“Everybody talks about the weather, but nobody does anything about it.”
– Charles Dudley Warner
Information about upcoming weather is the mariner’s first line of defense when it comes to planning productive and safe fishing days.
There’s a line of escalating technology to help you acquire that information, and ultimately you can get in as deep as you want.
The first step is the Weather Channel on TV – which lets you know if you are going to need your slicker at the marina, but that’s about all.
Then there is the grandaddy – NOAA weather. How many of us use the comforting drone of the NOAA weather broadcast coming out of a $50 receiver from Radio Shack for our bedtime lullaby and O-dark-thirty wake-up call?
The same NOAA broadcast comes through the WX channels on your VHF once you are on the water. The addition of weather alerts incorporated into most VHF radios automatically lets you know when NOAA has issued weather warnings or watches and that it’s time to pay special attention.
A great night-before or early morning check-in when your fishing is going to carry you beyond the sight of land is the National Data Buoy Center (ndbc.noaa.gov). Hundreds of sea buoys anchored offshore provide real-time wind and sea-condition data, and it’s all available online.
Eyes in the Sky
The last couple of years have seen a tremendous growth in satellite weather services, in particular Sirius and XM radio.
With a basic weather-package subscription to either one, weather maps are broadcast to the receiver – in the case of fishing boats, to the chart plotter – and are geo-tagged to overlay the navigational image on the multifunction display (MFD). Choice of data display is extensive on both services and includes radar, sea-surface temperature and conditions, lightning strikes, buoy information, storm tracks and a range of forecast parameters.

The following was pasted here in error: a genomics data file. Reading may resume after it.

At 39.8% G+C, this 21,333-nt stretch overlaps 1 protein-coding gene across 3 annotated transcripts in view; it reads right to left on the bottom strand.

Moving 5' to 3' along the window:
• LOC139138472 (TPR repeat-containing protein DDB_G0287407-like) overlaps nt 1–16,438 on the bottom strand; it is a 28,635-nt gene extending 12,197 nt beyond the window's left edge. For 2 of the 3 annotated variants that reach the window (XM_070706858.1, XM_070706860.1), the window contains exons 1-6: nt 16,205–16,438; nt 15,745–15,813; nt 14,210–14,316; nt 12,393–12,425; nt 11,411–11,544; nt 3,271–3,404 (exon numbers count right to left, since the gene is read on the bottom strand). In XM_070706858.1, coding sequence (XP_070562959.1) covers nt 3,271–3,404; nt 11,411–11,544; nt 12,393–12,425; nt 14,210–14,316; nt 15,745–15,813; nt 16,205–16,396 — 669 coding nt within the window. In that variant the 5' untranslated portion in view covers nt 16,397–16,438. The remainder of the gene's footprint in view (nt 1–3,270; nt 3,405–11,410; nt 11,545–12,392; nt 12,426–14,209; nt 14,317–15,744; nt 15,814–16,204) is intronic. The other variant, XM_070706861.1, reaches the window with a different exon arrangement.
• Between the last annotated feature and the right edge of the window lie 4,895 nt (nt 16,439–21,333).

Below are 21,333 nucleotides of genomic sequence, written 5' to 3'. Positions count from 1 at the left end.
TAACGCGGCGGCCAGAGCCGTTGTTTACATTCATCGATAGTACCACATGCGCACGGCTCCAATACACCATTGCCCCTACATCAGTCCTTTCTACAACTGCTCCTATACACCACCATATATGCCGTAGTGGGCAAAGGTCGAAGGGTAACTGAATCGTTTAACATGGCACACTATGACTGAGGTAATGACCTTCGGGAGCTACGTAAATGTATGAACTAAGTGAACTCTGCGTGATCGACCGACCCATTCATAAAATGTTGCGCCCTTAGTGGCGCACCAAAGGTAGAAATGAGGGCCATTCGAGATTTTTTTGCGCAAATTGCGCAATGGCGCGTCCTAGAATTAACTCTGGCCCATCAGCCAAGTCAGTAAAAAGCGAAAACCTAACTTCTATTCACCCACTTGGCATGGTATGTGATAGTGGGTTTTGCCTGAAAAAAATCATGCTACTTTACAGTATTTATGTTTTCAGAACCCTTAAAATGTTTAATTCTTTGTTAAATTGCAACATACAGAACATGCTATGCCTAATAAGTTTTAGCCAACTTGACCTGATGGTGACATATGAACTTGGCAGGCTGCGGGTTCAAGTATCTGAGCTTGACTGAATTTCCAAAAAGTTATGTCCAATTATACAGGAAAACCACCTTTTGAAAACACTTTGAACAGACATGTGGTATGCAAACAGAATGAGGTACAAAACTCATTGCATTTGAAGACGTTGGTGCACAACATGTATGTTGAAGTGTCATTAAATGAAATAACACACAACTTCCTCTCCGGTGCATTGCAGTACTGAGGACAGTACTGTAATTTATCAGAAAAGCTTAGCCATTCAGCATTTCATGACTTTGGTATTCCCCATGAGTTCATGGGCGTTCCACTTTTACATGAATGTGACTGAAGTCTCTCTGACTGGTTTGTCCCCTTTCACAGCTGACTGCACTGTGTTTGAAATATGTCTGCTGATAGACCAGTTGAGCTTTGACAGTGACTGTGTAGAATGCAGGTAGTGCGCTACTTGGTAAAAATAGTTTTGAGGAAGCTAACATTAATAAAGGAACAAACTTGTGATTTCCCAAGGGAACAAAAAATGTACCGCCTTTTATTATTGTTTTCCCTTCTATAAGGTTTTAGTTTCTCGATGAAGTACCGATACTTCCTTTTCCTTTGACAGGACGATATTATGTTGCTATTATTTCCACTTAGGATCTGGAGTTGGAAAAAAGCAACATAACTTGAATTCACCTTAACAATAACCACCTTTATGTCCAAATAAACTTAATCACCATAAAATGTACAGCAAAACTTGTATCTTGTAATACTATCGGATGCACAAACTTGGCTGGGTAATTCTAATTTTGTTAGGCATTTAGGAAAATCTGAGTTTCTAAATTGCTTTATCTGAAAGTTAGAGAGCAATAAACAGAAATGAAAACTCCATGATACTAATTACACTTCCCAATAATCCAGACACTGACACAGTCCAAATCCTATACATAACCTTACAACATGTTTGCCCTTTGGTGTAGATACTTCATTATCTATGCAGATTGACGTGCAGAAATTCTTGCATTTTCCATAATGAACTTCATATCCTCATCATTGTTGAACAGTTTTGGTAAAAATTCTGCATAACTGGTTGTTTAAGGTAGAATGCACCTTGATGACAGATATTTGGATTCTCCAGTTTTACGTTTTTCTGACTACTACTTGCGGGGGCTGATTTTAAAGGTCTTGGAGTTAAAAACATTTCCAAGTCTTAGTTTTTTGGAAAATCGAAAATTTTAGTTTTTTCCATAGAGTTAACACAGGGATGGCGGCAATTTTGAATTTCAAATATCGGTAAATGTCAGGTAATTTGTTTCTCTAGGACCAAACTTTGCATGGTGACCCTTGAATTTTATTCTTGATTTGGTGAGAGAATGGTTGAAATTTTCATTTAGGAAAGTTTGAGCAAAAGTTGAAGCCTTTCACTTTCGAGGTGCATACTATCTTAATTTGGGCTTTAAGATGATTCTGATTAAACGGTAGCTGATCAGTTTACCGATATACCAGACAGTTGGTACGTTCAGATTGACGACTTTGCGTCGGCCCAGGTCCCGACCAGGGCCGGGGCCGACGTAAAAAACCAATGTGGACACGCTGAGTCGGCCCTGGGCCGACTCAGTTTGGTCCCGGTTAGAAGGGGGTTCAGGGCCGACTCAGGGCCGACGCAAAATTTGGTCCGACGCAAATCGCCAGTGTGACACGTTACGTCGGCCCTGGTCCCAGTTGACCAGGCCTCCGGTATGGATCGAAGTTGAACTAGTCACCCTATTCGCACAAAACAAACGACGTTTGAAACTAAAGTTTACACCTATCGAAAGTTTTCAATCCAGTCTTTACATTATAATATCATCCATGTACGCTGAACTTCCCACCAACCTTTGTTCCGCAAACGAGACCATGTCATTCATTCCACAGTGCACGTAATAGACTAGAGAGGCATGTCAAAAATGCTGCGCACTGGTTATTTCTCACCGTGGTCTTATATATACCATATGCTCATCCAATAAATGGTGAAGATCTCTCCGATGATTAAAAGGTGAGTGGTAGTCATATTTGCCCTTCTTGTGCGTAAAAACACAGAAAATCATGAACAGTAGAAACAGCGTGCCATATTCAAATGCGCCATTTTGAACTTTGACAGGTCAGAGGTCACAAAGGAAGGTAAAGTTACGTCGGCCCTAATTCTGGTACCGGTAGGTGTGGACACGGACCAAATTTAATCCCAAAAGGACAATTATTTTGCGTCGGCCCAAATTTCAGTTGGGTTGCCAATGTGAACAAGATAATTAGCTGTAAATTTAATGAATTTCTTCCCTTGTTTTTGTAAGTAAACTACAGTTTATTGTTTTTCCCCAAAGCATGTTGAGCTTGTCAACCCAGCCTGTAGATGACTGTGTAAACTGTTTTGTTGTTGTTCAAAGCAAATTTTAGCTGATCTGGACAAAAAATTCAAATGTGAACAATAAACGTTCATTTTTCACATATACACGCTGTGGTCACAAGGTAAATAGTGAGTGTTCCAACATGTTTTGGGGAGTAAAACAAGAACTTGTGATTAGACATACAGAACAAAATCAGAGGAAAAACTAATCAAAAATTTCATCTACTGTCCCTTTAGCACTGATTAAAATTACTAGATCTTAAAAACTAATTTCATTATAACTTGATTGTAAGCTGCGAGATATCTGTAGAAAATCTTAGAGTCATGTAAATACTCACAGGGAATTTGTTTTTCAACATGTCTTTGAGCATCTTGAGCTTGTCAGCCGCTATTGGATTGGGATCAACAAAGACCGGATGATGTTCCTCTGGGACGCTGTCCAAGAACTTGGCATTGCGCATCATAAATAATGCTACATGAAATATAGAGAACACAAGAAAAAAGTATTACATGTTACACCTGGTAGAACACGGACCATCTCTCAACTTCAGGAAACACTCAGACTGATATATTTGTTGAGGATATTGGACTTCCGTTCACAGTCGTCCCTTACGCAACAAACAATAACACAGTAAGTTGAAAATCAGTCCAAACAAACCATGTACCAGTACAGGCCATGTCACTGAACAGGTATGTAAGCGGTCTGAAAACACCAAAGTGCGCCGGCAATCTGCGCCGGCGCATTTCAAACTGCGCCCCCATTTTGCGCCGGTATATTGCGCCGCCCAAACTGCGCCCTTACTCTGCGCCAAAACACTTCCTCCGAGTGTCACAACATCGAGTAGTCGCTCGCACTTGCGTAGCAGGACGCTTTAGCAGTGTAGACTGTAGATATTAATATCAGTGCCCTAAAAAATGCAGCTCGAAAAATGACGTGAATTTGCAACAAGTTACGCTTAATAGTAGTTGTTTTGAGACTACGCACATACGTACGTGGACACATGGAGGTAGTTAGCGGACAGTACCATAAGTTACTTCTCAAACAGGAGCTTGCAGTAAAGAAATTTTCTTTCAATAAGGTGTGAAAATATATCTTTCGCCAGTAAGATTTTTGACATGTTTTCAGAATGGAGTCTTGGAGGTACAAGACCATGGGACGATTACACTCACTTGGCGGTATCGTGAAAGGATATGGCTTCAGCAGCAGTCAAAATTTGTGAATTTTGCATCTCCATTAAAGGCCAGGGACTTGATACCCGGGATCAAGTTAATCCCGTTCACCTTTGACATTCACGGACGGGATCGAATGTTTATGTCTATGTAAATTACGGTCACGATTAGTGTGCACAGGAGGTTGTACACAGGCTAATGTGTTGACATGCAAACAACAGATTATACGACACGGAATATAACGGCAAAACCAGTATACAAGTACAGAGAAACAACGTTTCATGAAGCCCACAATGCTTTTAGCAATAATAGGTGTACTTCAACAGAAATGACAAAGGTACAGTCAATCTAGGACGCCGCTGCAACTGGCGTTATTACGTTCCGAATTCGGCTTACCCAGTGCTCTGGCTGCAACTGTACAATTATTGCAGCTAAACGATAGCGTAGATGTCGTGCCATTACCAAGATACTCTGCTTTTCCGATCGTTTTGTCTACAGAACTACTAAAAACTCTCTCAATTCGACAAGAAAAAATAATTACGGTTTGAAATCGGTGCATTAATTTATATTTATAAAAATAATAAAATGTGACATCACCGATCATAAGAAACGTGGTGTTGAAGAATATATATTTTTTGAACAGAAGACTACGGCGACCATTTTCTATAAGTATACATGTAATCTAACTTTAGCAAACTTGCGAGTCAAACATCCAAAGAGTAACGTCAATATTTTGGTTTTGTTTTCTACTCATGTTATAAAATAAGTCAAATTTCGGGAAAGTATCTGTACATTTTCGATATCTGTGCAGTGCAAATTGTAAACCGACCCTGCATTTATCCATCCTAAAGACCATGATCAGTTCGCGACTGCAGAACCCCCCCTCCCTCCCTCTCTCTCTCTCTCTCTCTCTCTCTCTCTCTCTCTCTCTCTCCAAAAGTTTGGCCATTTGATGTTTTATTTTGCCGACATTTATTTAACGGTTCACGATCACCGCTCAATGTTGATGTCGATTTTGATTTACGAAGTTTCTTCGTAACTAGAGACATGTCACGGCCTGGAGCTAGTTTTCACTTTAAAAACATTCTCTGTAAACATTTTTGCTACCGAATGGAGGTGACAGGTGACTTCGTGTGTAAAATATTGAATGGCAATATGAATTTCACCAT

Chart plotters come equipped to handle transmissions from both Sirius and XM weather services. Sirius, whose service is provided by WSI, a sister company of the Weather Channel, is available on plotters made by Raymarine and Furuno in addition to those made by the Navico companies: Northstar, Simrad, and Lowrance. XM, with information provided by WeatherWorx, an independent service, is compatible with Garmin and others – mostly navigational software suppliers.
Recently, the two services, Sirius and XM, merged. So the big question is: What effect will this merger have on the fishermen who now use the services?
For the time being, expect no effect at all.
“We are not going to change anything,” says Mike Hooper, manager of advanced applications and services for XM. “Your particular device will not become inoperable just because we have a weather data service and Sirius does too.”
Down the road, the merger may allow subscribers to pick and choose from a menu of services now restricted to either WX or Sirius subscribers. Once the merger sorts itself out, common sense suggests the combined company may not want to maintain two independent satellite systems and redundant weather services. Insiders at both XM and Sirius are touting the advantages of their particular weather systems. But at some point it will likely come to a battle of the bandwidth, and mariners will be offered the service that prevails.